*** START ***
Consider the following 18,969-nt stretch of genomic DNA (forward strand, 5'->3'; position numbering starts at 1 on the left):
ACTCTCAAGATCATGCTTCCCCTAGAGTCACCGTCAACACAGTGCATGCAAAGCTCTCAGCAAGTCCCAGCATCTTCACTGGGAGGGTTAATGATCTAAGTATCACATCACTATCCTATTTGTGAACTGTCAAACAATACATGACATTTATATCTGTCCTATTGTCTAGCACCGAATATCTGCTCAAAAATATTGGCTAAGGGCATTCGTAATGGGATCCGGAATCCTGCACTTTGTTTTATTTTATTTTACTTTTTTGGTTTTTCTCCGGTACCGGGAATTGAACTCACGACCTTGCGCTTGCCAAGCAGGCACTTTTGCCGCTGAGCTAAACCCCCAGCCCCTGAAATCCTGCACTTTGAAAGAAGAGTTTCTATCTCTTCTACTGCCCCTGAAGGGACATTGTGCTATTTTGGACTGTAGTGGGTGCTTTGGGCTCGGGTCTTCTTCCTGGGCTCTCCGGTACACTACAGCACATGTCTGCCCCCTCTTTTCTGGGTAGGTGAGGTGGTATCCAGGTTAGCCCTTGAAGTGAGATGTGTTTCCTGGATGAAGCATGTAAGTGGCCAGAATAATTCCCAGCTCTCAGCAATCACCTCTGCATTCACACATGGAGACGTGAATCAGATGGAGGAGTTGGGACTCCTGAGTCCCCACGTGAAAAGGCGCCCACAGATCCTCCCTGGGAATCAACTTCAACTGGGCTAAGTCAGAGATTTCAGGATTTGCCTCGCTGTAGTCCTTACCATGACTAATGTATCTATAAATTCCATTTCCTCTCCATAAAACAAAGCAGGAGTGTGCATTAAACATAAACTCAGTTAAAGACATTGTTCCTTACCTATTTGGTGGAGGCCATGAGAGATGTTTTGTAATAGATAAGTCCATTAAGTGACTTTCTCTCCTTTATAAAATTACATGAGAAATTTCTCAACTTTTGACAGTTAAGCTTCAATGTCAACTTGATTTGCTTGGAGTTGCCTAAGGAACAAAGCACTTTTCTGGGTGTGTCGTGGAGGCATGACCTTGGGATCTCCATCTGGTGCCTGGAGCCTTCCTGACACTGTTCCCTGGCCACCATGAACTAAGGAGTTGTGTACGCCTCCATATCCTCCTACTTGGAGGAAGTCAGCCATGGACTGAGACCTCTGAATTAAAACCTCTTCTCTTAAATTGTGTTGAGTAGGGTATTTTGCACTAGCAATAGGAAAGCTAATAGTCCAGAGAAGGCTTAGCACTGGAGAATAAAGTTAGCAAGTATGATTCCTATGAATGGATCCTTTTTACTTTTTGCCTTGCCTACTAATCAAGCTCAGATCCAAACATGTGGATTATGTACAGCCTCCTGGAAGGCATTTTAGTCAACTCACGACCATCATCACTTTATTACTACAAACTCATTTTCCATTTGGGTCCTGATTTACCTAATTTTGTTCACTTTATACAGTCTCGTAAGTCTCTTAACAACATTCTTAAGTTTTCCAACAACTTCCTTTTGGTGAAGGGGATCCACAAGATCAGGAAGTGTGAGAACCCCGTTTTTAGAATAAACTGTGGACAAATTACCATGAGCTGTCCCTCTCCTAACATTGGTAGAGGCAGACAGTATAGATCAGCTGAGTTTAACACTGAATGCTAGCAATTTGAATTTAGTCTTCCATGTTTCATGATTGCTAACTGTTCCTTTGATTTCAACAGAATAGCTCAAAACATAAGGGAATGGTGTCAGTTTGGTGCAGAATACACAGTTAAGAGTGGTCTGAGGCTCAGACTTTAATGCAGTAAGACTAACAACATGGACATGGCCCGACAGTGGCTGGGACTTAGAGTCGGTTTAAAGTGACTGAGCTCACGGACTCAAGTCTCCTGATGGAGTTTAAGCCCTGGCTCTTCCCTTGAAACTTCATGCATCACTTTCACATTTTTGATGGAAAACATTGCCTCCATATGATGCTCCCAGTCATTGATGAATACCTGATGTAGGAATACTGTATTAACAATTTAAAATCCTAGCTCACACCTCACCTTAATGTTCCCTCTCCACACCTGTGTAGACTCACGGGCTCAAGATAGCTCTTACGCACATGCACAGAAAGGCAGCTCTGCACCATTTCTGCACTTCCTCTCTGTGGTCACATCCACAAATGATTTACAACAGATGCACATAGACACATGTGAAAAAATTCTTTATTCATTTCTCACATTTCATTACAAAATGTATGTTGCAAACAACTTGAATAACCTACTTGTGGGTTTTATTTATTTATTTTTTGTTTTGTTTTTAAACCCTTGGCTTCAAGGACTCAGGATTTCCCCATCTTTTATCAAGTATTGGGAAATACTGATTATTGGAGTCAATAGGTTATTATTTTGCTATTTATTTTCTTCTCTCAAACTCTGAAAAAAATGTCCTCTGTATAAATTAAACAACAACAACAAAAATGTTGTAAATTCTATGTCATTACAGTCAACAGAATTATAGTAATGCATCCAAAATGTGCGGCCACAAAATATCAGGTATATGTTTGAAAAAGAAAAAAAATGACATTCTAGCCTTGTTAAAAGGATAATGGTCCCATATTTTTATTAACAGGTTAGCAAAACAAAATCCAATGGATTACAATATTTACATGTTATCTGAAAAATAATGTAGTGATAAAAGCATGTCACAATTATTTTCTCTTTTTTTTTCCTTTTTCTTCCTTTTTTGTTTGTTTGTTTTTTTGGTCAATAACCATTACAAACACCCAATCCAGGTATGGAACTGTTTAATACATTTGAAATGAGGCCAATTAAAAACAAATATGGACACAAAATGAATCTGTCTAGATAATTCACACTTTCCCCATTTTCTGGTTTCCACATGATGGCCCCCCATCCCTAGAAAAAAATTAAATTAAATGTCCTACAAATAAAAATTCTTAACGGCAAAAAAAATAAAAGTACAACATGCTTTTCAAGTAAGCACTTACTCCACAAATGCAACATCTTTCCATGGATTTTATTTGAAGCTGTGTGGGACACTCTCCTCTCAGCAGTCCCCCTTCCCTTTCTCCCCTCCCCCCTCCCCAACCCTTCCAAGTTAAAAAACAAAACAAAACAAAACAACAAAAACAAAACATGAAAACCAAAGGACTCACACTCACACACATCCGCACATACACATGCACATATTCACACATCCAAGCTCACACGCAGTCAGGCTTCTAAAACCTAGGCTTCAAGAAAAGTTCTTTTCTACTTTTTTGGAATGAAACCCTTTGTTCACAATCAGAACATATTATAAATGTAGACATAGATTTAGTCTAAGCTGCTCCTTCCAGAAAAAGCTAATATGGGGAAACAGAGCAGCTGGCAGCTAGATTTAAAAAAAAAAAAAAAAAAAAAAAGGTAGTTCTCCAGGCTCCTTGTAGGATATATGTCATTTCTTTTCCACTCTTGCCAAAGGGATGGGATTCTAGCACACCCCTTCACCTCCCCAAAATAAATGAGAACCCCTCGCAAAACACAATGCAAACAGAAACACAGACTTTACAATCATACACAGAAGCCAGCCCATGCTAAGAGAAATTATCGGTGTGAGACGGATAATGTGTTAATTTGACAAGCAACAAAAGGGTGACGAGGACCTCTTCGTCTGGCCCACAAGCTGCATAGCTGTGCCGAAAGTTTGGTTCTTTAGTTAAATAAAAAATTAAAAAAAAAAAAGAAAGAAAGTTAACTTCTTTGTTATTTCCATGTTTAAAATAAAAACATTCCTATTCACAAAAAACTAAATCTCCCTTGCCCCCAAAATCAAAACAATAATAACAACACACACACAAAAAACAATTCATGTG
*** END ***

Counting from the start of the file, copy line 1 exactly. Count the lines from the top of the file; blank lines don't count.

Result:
Consider the following 18,969-nt stretch of genomic DNA (forward strand, 5'->3'; position numbering starts at 1 on the left):